Exploring Creation With Botany
post written by Emma Filbrun
Title: Exploring Creation With Botany
Author: Jeannie K. Fulbright
Series: Young Explorer Series
Major Themes: Botany, Plants, Curriculum, Science
Synopsis: This beautiful, full-color hardcover science textbook is wonderful for teaching elementary-age students about plants.
For several years, we have been enjoying working through the textbooks in the Young Explorer Series from Apologia. Last year, I read Exploring Creation With Botany with three of my boys, ages 6-12. We learned a lot of fascinating things!
This book is divided into 13 lessons, each of which takes about two weeks to complete if you follow the schedule in the notebooking journal. We skipped the last lesson, Nature Journaling; we had missed so much time for one reason or another, and it was already summer, and we were were ready to leave on a three-week trip! I just decided we didn’t need to do that one.
Lesson 1 is an overview of Botany—what does the word mean? It is also an introduction to various types of plants. Lesson 2 discusses seeds in detail, and Lesson 3 covers flowers—but Lesson 4 is all about pollination. We found some facts in that lesson really amazing. Did you know that insects use ultraviolet light to find nectar in some flowers? And that flowers are designed specifically for the type of pollinators they need?
Lesson 5 teaches about fruits and how they are dispersed, while Lesson 6 describes all types of leaf shapes. We did a project for this lesson of collecting different kinds of leaves. Because it was midwinter when we did this lesson, there weren’t quite as many different kinds as if we had done it in the summer, but we still found a lot. In this region, the native trees are evergreen, even if they are broad-leaf, so we found a number of good tree leaves. We also found six or eight types of ferns on one hillside!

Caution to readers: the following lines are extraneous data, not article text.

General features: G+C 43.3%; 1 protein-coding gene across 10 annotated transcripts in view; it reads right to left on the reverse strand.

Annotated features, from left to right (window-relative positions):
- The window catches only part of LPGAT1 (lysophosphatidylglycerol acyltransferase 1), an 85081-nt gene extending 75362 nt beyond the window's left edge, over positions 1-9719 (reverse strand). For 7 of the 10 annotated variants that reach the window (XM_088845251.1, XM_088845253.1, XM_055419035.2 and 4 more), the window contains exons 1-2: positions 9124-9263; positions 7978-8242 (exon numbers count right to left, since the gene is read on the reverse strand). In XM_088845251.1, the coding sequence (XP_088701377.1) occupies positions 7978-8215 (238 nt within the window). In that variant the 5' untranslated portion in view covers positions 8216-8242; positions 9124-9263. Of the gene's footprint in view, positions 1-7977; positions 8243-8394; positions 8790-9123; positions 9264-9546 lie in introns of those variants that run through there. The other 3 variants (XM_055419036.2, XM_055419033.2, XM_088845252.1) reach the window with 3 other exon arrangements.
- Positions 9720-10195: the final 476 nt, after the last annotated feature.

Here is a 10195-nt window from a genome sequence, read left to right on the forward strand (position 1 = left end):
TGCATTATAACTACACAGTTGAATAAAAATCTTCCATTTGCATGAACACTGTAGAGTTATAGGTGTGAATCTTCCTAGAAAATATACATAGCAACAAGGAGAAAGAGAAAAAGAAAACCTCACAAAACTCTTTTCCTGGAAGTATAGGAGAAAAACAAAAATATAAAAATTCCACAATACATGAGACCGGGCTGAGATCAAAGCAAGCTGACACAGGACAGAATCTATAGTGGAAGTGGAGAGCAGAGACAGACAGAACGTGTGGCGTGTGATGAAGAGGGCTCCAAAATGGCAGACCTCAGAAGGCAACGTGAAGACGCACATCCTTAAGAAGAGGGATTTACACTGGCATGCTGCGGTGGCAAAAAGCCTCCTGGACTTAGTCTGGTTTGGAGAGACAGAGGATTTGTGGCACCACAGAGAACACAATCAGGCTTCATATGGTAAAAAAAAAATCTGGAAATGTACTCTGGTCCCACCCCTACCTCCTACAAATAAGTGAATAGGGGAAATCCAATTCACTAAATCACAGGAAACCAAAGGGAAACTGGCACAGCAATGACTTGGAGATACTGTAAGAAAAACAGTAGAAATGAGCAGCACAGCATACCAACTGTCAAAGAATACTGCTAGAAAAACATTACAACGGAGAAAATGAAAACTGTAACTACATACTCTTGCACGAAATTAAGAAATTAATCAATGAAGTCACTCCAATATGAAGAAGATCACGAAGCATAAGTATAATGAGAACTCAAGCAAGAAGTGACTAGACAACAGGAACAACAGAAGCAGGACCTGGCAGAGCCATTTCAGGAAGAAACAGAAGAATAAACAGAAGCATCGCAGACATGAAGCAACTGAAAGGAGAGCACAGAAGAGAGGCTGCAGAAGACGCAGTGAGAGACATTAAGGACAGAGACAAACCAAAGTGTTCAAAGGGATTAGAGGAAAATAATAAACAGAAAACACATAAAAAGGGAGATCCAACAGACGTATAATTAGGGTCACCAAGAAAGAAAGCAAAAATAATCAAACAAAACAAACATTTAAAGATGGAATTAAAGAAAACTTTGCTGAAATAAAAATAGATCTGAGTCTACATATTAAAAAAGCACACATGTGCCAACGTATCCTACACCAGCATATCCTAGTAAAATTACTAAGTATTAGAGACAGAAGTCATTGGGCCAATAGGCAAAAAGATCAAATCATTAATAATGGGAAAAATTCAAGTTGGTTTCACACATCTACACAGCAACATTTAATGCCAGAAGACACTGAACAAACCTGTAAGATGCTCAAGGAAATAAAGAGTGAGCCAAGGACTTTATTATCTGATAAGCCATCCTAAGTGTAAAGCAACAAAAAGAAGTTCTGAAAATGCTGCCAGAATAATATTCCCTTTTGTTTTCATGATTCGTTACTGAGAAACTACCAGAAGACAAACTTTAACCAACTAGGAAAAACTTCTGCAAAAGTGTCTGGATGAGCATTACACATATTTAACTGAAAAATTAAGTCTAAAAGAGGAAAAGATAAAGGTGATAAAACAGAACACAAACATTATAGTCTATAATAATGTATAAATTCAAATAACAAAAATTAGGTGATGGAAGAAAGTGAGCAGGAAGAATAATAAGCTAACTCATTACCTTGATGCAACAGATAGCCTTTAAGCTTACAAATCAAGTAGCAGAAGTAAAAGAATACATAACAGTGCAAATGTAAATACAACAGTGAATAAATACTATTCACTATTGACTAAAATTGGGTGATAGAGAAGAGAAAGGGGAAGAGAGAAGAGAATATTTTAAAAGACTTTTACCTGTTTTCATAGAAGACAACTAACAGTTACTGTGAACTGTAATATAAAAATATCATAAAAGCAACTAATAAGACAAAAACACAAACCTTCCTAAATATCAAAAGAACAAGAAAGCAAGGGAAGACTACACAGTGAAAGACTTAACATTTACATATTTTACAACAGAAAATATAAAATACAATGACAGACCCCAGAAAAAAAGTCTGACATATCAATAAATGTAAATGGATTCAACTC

Lesson 7 discusses roots, and in Lesson 8 we moved on to stems. Lesson 9 talked about trees, and then in Lesson 10 we learned about gymnosperms—plants with naked seeds. Lessons 11 and 12 were particularly interesting to us because they were about ferns and mosses, which we have in abundance in our cold, rainforest-type climate. The way they reproduce was new to me, and incredibly fascinating!
As always, we used the notebooking journals that go along with the book. These workbooks really help me keep us moving forward and organized. There are a variety of activities for each lesson. While we are reading the text for several days at the beginning of a lesson, we take notes about what we learn. Then, there are review questions and a vocabulary section, and then you get to make a mini-book to fill in with things you remember from the lesson. The 12- and 8-year-olds used the notebooking journal for slightly older children, and the 6-year-old used the Junior one, which has larger lines for writing and coloring pictures with each lesson.
Exploring Creation With Botany is a great introduction to botany! Children (and their mother) will learn a lot by working through it, and it is written in a very interesting way. We love the way God is glorified all the way through. You won’t regret using this science curriculum. And, by the way, I would recommend this book for Kindergarten through 7th or 8th grade. Just adjust what you do to the ages you’re using it for.
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